1. Competing priorities between stakeholders

Stakeholders bring their objectives and expectations to the project. However, at least a few of these priorities frequently conflict with or compete with one another. In addition, priorities may vary depending on the department, the role, or the professional backgrounds of the individuals.

  1. Resource constraints 

It’s possible that the team lacks some of the resources they require or that the project is utilizing resources that other stakeholders consider crucial to their projects. Resource competition is common in organizations and can lead to conflict.

  1. Breakdowns in communication

Effective communication between stakeholders and the project team is crucial for everyone to achieve their objectives and for the project to be successful. When there are communication breakdowns, the project may be delayed, or the team may not receive the necessary information. Without deliberate communication, stakeholders might unintentionally hinder the project’s success.

  1. Stakeholders are resistant to sharing information. 

At times, important project sponsors are more focused on their success and fail to promptly or completely provide the stakeholders with the required information. As a result, stakeholders may attempt to disrupt a project unintentionally or on purpose.

  1. Potential implications of conflict with a sponsor

Conflict with project sponsors may have many consequences on the project management, such as these typical ones:

  • The project’s progress is being slowed
  • Reducing the effectiveness and timeliness of decision-making
  • Putting team cohesion in jeopardy
  • Undermining a project manager’s authority
  • Fostering hostility and encouraging uncooperative behavior
  • Creating a fearful environment for other stakeholders
  • Obscuring the project’s vision
Methods for dealing with common stakeholder conflicts

Methods for dealing with common stakeholder conflicts

Methods for dealing with common stakeholder conflicts

  1. Stakeholder analysis 

Stakeholder analysis can offer insightful information and guidance, just as project managers must carefully examine resources and specifics. It can be helpful to respond appropriately by taking the time to consider how stakeholders affect the project’s progress.

By conducting a stakeholder analysis, one can learn how to control expectations, channel stakeholder influence toward project objectives, and deliver the information and updates that stakeholders expect from their team.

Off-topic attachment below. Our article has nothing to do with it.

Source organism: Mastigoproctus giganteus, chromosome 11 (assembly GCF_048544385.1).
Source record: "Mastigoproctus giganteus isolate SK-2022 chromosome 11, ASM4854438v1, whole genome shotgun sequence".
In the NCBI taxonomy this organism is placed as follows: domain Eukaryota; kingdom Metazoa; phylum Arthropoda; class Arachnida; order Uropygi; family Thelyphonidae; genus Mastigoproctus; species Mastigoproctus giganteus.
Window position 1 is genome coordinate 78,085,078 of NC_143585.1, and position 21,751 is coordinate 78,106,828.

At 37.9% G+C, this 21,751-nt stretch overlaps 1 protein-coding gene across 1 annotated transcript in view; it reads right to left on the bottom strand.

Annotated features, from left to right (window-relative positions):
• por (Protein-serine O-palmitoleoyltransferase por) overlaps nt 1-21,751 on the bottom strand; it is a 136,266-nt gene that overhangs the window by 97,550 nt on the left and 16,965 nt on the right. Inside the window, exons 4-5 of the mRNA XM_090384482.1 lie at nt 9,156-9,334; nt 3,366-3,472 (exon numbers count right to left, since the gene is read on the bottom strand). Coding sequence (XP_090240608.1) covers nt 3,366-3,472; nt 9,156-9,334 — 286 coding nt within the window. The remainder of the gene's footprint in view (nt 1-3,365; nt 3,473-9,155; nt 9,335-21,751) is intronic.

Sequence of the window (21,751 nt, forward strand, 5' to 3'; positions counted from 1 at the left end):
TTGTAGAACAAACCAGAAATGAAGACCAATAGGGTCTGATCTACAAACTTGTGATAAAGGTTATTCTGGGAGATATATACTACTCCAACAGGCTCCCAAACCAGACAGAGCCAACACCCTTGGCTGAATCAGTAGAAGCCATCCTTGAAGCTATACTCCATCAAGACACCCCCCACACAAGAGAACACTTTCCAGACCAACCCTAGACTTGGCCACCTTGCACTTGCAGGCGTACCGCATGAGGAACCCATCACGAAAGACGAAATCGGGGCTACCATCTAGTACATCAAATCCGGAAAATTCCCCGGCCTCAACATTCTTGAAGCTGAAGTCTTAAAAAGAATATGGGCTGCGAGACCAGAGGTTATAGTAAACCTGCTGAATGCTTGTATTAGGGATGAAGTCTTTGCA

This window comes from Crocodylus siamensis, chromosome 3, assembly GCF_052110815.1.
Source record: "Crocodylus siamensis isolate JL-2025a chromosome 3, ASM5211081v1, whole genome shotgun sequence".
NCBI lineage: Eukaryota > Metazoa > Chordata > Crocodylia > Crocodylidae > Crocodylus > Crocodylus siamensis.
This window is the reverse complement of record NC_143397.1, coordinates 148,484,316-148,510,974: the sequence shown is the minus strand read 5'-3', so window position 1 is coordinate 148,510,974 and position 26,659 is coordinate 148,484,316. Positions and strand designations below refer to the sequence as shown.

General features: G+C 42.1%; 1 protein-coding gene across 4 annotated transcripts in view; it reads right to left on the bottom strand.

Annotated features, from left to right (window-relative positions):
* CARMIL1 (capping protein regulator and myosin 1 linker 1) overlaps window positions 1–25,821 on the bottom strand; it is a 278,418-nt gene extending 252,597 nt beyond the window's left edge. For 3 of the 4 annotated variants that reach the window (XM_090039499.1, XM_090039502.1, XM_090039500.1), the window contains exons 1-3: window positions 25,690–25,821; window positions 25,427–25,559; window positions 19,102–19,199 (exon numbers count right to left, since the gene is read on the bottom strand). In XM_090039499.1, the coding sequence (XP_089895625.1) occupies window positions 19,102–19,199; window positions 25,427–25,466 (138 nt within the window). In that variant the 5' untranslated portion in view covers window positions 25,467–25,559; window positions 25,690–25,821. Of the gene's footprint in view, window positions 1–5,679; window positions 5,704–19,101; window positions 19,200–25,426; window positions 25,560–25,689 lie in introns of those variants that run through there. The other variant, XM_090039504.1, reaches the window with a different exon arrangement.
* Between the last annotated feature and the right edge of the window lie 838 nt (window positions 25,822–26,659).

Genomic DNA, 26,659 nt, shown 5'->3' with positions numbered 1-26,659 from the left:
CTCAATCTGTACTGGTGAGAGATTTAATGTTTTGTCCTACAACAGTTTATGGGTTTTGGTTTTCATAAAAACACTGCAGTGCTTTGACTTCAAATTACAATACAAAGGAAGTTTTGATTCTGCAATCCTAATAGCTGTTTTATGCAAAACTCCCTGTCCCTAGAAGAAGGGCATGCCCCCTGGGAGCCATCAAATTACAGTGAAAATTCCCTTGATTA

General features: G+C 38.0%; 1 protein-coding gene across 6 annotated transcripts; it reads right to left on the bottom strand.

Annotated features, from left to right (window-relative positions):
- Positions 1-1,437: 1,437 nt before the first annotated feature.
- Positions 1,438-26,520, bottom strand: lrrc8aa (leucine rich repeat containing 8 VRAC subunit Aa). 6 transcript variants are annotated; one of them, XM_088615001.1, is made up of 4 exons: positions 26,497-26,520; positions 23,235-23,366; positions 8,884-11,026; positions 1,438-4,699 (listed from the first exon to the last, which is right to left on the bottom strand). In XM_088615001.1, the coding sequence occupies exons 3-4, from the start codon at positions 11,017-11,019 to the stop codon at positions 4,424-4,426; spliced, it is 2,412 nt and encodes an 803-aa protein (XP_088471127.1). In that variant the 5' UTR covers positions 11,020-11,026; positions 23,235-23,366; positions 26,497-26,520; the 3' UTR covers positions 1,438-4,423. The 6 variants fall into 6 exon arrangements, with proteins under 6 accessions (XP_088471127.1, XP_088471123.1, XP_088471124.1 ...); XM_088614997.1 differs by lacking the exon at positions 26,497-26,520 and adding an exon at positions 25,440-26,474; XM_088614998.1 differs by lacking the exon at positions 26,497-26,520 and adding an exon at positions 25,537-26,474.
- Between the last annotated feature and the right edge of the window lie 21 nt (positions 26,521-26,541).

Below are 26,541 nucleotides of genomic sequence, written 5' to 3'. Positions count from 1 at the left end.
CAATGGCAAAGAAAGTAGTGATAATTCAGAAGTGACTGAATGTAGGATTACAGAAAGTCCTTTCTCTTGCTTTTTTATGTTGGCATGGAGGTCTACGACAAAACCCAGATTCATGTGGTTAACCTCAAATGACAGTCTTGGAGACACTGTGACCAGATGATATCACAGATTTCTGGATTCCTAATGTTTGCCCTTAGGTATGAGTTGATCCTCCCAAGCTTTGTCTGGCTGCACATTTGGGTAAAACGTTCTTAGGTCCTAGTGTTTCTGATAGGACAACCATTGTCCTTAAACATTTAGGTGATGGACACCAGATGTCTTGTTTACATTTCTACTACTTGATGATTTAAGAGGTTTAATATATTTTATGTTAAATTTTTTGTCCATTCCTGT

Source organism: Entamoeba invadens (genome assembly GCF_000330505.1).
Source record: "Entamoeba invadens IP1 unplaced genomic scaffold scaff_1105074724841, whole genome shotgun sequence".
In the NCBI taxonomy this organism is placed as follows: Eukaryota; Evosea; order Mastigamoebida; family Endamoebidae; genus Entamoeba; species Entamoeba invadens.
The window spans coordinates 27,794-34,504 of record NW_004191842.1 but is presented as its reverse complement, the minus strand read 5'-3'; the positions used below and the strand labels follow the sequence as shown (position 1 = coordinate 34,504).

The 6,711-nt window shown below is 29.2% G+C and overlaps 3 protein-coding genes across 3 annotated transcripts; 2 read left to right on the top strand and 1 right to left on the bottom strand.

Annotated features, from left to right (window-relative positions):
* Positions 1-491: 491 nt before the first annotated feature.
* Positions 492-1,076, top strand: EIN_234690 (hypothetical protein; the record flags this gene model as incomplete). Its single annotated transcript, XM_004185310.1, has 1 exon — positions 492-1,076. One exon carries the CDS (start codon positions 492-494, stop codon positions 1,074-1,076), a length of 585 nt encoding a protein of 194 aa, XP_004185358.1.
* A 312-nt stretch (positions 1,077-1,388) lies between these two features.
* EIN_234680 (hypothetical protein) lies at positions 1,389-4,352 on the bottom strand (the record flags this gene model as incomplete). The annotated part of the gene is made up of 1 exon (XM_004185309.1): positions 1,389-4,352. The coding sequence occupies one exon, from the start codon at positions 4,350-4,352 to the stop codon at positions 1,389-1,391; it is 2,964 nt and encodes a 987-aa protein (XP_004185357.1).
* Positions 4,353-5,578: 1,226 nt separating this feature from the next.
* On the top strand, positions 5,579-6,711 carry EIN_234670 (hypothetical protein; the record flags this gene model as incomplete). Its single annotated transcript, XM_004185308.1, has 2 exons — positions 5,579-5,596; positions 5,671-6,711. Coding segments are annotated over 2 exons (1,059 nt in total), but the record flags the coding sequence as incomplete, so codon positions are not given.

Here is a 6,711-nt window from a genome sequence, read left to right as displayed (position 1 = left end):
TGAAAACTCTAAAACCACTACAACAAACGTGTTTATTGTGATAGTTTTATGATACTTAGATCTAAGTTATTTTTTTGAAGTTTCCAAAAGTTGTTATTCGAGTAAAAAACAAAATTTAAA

1. Identify stakeholders

One must first identify the stakeholders to analyze them effectively. List every stakeholder that comes to mind, then include more individuals and organizations as necessary. As stakeholders, all parties involved in the project, those with authority over it or an interest in its success, should be listed.

  1. Prioritize stakeholders

The list of stakeholders can then be ranked according to impact, interest, and power. For instance:

  • Key stakeholders: This first group heavily influences and controls the project. This group is frequently accurate for executive leadership at the company.
  • Primary stakeholders: The project immediately affects the key stakeholders. This pack may include team members, departments, and internal or external clients who stand to gain from the project’s outcomes.
  • Secondary stakeholders: The secondary stakeholders are those who play a supporting role, are indirectly impacted or have a less significant stake in the project.

Understand the key stakeholders

A few stakeholders are usually critical to the project. Key stakeholders invoke more power and may have a more significant stake in the project’s success than primary or secondary stakeholders. For example, key stakeholders could include their boss, company executives, or team leaders.

Finding the key stakeholders and understanding what they need can help keep the project on track because they may control important resources, have a significant impact on the project, or grant the necessary approval.

Create a communication plan 

With a communication plan, project leaders will be better prepared to manage their stakeholders on the fly and keep the project moving forward.

  • Create your communication strategy based on what the project leader knows about their stakeholders.
  • Keeping track of what the stakeholders require from themselves allows project leaders to stay organized and focused on managing the project.
  • Gaining the stakeholders’ trust is essential once the developed strategy has been implemented. Rather than dictating the project to them, make each stakeholder a priority – as appropriate – and give them space to contribute.

Final Thoughts

Different stakeholders in the project have different expectations. Project managers should look for potentially hazardous situations when those expectations might clash. Then, they must address and resolve the conflict or risk endangering the project and themselves.

Resolving stakeholder expectations conflicts is always linked to project success. Furthermore, using various forms of communication among the project team, such as senior management and stakeholders, increases the likelihood of mutual understanding. These techniques help project managers align stakeholder expectations and reduce the possibility of project distress.

Feel free to check out my discussion on this topic with Thomas Walenta in YouTube